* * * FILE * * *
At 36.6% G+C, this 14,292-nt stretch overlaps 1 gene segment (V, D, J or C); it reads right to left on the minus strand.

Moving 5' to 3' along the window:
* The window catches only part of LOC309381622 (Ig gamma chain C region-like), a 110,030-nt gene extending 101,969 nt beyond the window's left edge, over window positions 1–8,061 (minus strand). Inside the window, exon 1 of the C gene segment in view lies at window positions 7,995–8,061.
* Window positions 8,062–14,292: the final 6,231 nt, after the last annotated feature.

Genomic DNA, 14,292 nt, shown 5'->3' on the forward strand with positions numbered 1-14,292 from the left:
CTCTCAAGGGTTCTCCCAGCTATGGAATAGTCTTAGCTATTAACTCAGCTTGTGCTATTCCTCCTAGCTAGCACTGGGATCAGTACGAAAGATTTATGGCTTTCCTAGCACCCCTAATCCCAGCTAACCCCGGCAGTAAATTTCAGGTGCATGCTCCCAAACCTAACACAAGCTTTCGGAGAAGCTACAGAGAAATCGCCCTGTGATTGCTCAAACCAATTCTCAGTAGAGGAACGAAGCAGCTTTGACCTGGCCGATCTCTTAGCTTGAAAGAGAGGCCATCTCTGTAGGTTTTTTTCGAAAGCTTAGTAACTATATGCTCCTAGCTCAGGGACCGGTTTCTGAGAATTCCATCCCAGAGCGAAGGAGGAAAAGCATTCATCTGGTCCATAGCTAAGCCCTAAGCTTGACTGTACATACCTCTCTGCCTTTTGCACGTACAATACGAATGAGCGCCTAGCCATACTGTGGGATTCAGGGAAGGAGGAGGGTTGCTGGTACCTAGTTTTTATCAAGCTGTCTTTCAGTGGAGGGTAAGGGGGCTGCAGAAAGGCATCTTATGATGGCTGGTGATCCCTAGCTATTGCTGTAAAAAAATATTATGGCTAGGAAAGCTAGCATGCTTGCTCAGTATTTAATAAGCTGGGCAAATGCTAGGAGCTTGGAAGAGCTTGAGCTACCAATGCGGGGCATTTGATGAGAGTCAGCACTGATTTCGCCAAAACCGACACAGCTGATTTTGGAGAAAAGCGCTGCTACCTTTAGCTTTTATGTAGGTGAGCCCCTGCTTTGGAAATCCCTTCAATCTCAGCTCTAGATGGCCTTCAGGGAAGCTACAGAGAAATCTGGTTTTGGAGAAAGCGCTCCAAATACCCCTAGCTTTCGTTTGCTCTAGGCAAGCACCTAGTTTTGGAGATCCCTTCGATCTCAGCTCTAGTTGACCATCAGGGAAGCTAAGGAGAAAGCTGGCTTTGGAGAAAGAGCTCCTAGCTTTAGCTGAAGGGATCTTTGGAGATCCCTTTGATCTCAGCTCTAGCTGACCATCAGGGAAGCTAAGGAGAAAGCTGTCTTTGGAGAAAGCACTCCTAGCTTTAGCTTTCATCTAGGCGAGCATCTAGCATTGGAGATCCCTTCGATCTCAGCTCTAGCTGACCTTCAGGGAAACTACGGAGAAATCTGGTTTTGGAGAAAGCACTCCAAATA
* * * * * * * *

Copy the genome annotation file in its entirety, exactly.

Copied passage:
At 36.6% G+C, this 14,292-nt stretch overlaps 1 gene segment (V, D, J or C); it reads right to left on the minus strand.

Moving 5' to 3' along the window:
* The window catches only part of LOC309381622 (Ig gamma chain C region-like), a 110,030-nt gene extending 101,969 nt beyond the window's left edge, over window positions 1–8,061 (minus strand). Inside the window, exon 1 of the C gene segment in view lies at window positions 7,995–8,061.
* Window positions 8,062–14,292: the final 6,231 nt, after the last annotated feature.

Genomic DNA, 14,292 nt, shown 5'->3' on the forward strand with positions numbered 1-14,292 from the left:
CTCTCAAGGGTTCTCCCAGCTATGGAATAGTCTTAGCTATTAACTCAGCTTGTGCTATTCCTCCTAGCTAGCACTGGGATCAGTACGAAAGATTTATGGCTTTCCTAGCACCCCTAATCCCAGCTAACCCCGGCAGTAAATTTCAGGTGCATGCTCCCAAACCTAACACAAGCTTTCGGAGAAGCTACAGAGAAATCGCCCTGTGATTGCTCAAACCAATTCTCAGTAGAGGAACGAAGCAGCTTTGACCTGGCCGATCTCTTAGCTTGAAAGAGAGGCCATCTCTGTAGGTTTTTTTCGAAAGCTTAGTAACTATATGCTCCTAGCTCAGGGACCGGTTTCTGAGAATTCCATCCCAGAGCGAAGGAGGAAAAGCATTCATCTGGTCCATAGCTAAGCCCTAAGCTTGACTGTACATACCTCTCTGCCTTTTGCACGTACAATACGAATGAGCGCCTAGCCATACTGTGGGATTCAGGGAAGGAGGAGGGTTGCTGGTACCTAGTTTTTATCAAGCTGTCTTTCAGTGGAGGGTAAGGGGGCTGCAGAAAGGCATCTTATGATGGCTGGTGATCCCTAGCTATTGCTGTAAAAAAATATTATGGCTAGGAAAGCTAGCATGCTTGCTCAGTATTTAATAAGCTGGGCAAATGCTAGGAGCTTGGAAGAGCTTGAGCTACCAATGCGGGGCATTTGATGAGAGTCAGCACTGATTTCGCCAAAACCGACACAGCTGATTTTGGAGAAAAGCGCTGCTACCTTTAGCTTTTATGTAGGTGAGCCCCTGCTTTGGAAATCCCTTCAATCTCAGCTCTAGATGGCCTTCAGGGAAGCTACAGAGAAATCTGGTTTTGGAGAAAGCGCTCCAAATACCCCTAGCTTTCGTTTGCTCTAGGCAAGCACCTAGTTTTGGAGATCCCTTCGATCTCAGCTCTAGTTGACCATCAGGGAAGCTAAGGAGAAAGCTGGCTTTGGAGAAAGAGCTCCTAGCTTTAGCTGAAGGGATCTTTGGAGATCCCTTTGATCTCAGCTCTAGCTGACCATCAGGGAAGCTAAGGAGAAAGCTGTCTTTGGAGAAAGCACTCCTAGCTTTAGCTTTCATCTAGGCGAGCATCTAGCATTGGAGATCCCTTCGATCTCAGCTCTAGCTGACCTTCAGGGAAACTACGGAGAAATCTGGTTTTGGAGAAAGCACTCCAAATA